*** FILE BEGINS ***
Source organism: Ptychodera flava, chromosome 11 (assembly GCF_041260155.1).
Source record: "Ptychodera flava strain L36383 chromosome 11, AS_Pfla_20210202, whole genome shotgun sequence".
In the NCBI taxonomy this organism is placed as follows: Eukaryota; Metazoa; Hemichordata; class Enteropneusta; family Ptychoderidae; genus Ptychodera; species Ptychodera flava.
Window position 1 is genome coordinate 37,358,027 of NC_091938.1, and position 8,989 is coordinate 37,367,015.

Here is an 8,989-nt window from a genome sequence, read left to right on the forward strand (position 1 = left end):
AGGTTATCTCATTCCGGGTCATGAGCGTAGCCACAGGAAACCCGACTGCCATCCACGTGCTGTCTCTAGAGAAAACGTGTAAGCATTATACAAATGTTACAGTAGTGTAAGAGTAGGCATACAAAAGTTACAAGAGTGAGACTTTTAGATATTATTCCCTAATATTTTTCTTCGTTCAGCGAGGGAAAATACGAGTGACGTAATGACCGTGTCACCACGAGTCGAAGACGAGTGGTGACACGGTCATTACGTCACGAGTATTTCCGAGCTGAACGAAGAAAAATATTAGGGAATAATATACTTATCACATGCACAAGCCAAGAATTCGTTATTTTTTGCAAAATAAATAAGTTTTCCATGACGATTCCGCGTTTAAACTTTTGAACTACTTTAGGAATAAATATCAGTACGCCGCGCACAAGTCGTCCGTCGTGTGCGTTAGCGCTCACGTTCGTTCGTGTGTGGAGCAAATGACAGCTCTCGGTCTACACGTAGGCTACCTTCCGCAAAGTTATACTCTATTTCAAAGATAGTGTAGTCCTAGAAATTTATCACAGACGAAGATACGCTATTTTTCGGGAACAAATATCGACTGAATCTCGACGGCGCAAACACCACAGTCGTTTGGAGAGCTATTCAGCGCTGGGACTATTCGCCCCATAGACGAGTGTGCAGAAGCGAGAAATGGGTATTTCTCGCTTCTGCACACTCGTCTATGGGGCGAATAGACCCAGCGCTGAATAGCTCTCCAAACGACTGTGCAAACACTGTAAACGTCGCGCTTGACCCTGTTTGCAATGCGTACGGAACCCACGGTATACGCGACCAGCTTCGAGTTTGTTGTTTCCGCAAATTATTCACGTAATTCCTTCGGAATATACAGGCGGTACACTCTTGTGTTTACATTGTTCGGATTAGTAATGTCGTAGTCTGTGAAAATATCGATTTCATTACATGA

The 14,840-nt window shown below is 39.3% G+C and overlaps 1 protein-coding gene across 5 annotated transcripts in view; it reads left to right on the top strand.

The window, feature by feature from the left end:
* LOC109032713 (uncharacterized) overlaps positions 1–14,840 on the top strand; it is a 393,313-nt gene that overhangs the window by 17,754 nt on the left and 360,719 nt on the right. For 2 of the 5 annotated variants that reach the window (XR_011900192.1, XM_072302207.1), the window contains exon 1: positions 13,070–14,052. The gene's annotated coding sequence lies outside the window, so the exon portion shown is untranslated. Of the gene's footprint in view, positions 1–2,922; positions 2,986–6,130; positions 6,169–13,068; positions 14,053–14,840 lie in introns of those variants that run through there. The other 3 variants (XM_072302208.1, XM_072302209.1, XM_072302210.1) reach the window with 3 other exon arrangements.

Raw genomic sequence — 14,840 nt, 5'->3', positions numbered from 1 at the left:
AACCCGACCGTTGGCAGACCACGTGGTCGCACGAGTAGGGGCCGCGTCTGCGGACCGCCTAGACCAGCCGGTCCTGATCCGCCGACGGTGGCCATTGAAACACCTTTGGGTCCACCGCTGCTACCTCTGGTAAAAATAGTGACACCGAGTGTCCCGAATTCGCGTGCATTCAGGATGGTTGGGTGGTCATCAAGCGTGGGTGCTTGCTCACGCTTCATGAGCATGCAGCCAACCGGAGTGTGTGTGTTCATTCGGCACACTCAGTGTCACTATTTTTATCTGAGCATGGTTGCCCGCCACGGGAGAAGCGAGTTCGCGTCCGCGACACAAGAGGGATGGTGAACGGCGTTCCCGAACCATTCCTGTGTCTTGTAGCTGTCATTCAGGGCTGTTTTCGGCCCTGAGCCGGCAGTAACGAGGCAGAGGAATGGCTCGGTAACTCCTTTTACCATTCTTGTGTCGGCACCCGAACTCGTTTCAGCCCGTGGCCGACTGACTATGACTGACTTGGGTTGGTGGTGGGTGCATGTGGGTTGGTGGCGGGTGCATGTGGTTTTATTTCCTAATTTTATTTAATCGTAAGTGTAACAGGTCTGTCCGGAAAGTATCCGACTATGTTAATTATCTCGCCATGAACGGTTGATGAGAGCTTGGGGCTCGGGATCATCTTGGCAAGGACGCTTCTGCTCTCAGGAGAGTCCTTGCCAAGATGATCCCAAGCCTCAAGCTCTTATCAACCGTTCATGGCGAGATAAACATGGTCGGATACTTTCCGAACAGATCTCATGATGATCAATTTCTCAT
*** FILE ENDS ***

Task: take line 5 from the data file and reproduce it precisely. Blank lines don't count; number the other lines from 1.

Here is an 8,989-nt window from a genome sequence, read left to right on the forward strand (position 1 = left end):